In terms of emergency services, the Senate amendment does not include the very important phrase that the "plan must pay in a manner such that a patient would not be liable for any additional payments than if the provider was a participating provider." This language, included in the conceptual agreement reached by conferees on H.R. 2990, places the responsibility on the plan to pay the balance of any payments due to the provider. In the Senate amendment passed last night this phrase was omitted. The amendment also reduces the time limit for plans to respond to a physician's call seeking to coordinate post-stablization care from 3 to 2 hours.

The vote for the amendment was along party lines with the following exceptions: Republican Senators voting against the amendment were Chafee (RI); Fitzgerald (IL), Spector (PA), and McCain (AZ). The Dorgan/Kennedy (Democratic amendment) was defeated by the same margin with the same Republican members breaking ranks.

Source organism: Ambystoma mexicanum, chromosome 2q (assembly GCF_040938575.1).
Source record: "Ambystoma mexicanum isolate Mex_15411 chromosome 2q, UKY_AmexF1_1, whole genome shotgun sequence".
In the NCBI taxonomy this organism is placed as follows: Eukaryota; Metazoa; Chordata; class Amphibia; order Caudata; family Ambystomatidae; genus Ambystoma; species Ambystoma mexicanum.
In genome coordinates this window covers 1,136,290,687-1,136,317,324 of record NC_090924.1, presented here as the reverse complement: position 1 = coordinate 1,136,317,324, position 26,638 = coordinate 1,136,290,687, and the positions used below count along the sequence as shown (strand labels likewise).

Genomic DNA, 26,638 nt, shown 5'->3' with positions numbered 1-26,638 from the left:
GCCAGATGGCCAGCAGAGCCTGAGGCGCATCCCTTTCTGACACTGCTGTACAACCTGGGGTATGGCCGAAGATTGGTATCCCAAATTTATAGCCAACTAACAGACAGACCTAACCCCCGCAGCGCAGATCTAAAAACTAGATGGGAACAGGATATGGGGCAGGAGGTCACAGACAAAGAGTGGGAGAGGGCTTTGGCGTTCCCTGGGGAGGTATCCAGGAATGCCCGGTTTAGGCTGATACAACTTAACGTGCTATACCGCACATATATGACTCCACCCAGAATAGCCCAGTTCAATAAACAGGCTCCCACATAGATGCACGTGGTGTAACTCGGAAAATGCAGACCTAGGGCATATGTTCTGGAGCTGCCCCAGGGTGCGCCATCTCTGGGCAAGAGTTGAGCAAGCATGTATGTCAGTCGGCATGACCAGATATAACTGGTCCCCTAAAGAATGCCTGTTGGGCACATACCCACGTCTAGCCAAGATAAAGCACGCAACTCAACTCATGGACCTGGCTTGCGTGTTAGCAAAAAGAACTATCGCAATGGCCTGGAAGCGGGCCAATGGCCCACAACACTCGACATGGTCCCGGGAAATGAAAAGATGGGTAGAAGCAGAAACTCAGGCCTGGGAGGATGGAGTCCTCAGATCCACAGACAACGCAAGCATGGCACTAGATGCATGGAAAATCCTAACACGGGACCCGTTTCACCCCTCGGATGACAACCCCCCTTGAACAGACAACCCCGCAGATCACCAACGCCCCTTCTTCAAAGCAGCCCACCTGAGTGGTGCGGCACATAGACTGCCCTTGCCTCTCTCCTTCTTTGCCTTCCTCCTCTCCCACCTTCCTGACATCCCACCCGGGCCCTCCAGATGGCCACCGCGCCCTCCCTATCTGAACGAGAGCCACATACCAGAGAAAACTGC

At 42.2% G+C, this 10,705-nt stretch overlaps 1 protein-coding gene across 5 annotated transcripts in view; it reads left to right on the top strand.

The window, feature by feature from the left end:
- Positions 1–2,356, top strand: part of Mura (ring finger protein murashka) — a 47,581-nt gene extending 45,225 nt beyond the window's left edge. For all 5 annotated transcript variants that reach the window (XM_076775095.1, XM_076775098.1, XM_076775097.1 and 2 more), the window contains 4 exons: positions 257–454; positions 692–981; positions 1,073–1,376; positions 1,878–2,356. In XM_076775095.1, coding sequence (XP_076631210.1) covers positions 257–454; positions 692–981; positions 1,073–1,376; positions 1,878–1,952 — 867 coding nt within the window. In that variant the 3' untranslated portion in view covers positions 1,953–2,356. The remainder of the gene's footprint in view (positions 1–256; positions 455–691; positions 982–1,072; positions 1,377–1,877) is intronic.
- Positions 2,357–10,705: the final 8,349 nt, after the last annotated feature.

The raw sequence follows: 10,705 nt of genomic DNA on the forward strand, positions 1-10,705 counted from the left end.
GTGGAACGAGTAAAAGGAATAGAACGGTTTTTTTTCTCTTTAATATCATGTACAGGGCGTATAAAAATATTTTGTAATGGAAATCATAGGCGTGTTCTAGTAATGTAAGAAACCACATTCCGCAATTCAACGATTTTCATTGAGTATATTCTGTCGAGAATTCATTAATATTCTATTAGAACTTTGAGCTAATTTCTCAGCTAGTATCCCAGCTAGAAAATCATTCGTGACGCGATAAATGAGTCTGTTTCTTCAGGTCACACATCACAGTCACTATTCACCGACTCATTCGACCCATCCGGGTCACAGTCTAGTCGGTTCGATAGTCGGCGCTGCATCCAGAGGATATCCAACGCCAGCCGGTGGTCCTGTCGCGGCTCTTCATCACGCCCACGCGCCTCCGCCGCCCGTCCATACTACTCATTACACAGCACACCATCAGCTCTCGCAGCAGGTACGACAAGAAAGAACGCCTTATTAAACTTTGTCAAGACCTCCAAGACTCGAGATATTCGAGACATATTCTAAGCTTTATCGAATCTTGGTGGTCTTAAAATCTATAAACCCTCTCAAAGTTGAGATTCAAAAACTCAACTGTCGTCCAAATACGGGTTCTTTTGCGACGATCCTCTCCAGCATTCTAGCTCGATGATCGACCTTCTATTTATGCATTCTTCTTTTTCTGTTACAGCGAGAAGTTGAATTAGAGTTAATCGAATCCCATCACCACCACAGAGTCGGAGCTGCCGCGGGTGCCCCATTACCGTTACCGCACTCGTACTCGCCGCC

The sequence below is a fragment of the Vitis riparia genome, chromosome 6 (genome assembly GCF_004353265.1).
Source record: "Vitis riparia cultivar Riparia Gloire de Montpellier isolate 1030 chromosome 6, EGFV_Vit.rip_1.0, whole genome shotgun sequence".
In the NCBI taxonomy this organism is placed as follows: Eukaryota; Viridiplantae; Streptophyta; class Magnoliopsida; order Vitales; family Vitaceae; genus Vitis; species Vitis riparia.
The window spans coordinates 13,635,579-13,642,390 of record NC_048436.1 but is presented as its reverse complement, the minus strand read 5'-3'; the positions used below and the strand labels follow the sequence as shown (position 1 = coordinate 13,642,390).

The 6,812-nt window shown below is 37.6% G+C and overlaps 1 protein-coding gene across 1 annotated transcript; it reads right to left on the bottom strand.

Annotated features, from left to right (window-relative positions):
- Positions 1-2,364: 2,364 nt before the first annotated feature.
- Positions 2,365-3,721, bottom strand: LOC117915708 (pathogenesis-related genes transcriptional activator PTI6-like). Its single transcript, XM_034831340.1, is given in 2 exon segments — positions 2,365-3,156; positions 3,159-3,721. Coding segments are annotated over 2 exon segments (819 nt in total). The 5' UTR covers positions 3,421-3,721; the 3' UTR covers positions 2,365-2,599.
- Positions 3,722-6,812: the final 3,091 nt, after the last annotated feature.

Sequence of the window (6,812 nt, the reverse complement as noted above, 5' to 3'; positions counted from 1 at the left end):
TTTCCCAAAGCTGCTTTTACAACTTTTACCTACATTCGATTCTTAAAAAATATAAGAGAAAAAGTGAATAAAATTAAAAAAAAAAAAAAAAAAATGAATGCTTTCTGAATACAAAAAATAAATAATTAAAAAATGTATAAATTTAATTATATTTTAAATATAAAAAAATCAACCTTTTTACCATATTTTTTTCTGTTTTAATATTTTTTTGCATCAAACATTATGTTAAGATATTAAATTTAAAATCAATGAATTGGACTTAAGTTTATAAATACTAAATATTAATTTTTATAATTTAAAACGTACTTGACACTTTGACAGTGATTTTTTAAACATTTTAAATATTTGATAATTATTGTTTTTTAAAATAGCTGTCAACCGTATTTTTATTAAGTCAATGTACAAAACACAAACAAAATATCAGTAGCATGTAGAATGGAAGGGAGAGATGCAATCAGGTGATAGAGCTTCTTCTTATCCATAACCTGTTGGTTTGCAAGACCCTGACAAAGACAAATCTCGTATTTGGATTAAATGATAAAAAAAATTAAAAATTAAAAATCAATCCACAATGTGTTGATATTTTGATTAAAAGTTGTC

The vote was yet another exercise in futility since House Republicans reacted angrily to its provisions and its inclusion in an appropriations bill. Their reaction, coupled with unanimous Democratic opposition in the Senate and House leaves little doubt about its future. Moreover, President Clinton has already stated that he would veto the measure.

The good news is that the four Republicans who had previously voted for a strong patients' rights maintained their unity. In addition, Sen. Nickles' (R-OK) maneuver further angered House Republicans and smoked out actual legislative language, which should be helpful in picking up the additional vote we need in the Senate.